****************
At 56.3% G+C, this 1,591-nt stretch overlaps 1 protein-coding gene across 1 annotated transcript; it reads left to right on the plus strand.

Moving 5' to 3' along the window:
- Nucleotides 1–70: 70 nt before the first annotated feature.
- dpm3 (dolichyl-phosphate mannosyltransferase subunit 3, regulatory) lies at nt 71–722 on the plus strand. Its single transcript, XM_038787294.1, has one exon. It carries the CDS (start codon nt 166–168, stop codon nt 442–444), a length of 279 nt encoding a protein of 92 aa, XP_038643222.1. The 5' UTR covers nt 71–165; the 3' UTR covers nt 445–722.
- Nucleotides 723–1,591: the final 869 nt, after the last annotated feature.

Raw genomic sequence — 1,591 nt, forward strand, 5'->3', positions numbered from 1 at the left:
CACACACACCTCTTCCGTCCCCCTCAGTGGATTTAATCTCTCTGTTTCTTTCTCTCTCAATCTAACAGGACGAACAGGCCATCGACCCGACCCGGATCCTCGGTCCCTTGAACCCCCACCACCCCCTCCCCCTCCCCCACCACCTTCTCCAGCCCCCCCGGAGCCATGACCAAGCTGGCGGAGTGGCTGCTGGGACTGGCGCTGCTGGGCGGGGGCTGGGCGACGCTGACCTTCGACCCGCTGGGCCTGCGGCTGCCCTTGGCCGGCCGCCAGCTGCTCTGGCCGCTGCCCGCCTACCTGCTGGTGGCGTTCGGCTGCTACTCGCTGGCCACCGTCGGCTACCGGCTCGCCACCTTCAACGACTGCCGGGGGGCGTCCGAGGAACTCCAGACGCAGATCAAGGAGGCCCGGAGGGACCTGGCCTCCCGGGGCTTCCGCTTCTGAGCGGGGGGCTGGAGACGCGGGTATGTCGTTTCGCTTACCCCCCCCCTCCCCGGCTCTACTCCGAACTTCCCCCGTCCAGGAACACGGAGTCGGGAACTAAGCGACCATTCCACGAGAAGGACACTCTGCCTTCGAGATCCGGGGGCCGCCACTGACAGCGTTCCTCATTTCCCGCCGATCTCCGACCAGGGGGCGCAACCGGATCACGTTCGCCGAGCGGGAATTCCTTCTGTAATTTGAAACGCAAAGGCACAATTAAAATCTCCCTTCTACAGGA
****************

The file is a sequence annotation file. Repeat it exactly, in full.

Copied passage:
At 56.3% G+C, this 1,591-nt stretch overlaps 1 protein-coding gene across 1 annotated transcript; it reads left to right on the plus strand.

Moving 5' to 3' along the window:
- Nucleotides 1–70: 70 nt before the first annotated feature.
- dpm3 (dolichyl-phosphate mannosyltransferase subunit 3, regulatory) lies at nt 71–722 on the plus strand. Its single transcript, XM_038787294.1, has one exon. It carries the CDS (start codon nt 166–168, stop codon nt 442–444), a length of 279 nt encoding a protein of 92 aa, XP_038643222.1. The 5' UTR covers nt 71–165; the 3' UTR covers nt 445–722.
- Nucleotides 723–1,591: the final 869 nt, after the last annotated feature.

Raw genomic sequence — 1,591 nt, forward strand, 5'->3', positions numbered from 1 at the left:
CACACACACCTCTTCCGTCCCCCTCAGTGGATTTAATCTCTCTGTTTCTTTCTCTCTCAATCTAACAGGACGAACAGGCCATCGACCCGACCCGGATCCTCGGTCCCTTGAACCCCCACCACCCCCTCCCCCTCCCCCACCACCTTCTCCAGCCCCCCCGGAGCCATGACCAAGCTGGCGGAGTGGCTGCTGGGACTGGCGCTGCTGGGCGGGGGCTGGGCGACGCTGACCTTCGACCCGCTGGGCCTGCGGCTGCCCTTGGCCGGCCGCCAGCTGCTCTGGCCGCTGCCCGCCTACCTGCTGGTGGCGTTCGGCTGCTACTCGCTGGCCACCGTCGGCTACCGGCTCGCCACCTTCAACGACTGCCGGGGGGCGTCCGAGGAACTCCAGACGCAGATCAAGGAGGCCCGGAGGGACCTGGCCTCCCGGGGCTTCCGCTTCTGAGCGGGGGGCTGGAGACGCGGGTATGTCGTTTCGCTTACCCCCCCCCTCCCCGGCTCTACTCCGAACTTCCCCCGTCCAGGAACACGGAGTCGGGAACTAAGCGACCATTCCACGAGAAGGACACTCTGCCTTCGAGATCCGGGGGCCGCCACTGACAGCGTTCCTCATTTCCCGCCGATCTCCGACCAGGGGGCGCAACCGGATCACGTTCGCCGAGCGGGAATTCCTTCTGTAATTTGAAACGCAAAGGCACAATTAAAATCTCCCTTCTACAGGA